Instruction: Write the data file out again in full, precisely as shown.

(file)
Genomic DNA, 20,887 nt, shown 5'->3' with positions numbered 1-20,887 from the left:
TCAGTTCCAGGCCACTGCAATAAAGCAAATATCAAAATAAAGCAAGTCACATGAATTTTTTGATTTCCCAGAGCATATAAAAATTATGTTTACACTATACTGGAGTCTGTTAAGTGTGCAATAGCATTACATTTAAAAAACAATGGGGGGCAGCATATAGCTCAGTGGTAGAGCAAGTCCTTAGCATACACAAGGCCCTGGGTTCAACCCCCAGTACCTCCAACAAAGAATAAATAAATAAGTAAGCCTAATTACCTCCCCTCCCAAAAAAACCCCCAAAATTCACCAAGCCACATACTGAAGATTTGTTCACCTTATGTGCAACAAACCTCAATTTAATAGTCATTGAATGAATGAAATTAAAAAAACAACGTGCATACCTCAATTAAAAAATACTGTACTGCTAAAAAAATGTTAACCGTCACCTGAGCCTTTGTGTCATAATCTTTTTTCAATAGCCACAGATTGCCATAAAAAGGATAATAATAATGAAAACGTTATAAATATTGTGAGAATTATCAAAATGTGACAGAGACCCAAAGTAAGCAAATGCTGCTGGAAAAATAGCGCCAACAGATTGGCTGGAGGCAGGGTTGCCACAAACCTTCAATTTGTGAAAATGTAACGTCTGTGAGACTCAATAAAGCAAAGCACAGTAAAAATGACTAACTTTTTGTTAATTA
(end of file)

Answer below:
Genomic DNA, 20,887 nt, shown 5'->3' with positions numbered 1-20,887 from the left:
TCAGTTCCAGGCCACTGCAATAAAGCAAATATCAAAATAAAGCAAGTCACATGAATTTTTTGATTTCCCAGAGCATATAAAAATTATGTTTACACTATACTGGAGTCTGTTAAGTGTGCAATAGCATTACATTTAAAAAACAATGGGGGGCAGCATATAGCTCAGTGGTAGAGCAAGTCCTTAGCATACACAAGGCCCTGGGTTCAACCCCCAGTACCTCCAACAAAGAATAAATAAATAAGTAAGCCTAATTACCTCCCCTCCCAAAAAAACCCCCAAAATTCACCAAGCCACATACTGAAGATTTGTTCACCTTATGTGCAACAAACCTCAATTTAATAGTCATTGAATGAATGAAATTAAAAAAACAACGTGCATACCTCAATTAAAAAATACTGTACTGCTAAAAAAATGTTAACCGTCACCTGAGCCTTTGTGTCATAATCTTTTTTCAATAGCCACAGATTGCCATAAAAAGGATAATAATAATGAAAACGTTATAAATATTGTGAGAATTATCAAAATGTGACAGAGACCCAAAGTAAGCAAATGCTGCTGGAAAAATAGCGCCAACAGATTGGCTGGAGGCAGGGTTGCCACAAACCTTCAATTTGTGAAAATGTAACGTCTGTGAGACTCAATAAAGCAAAGCACAGTAAAAATGACTAACTTTTTGTTAATTA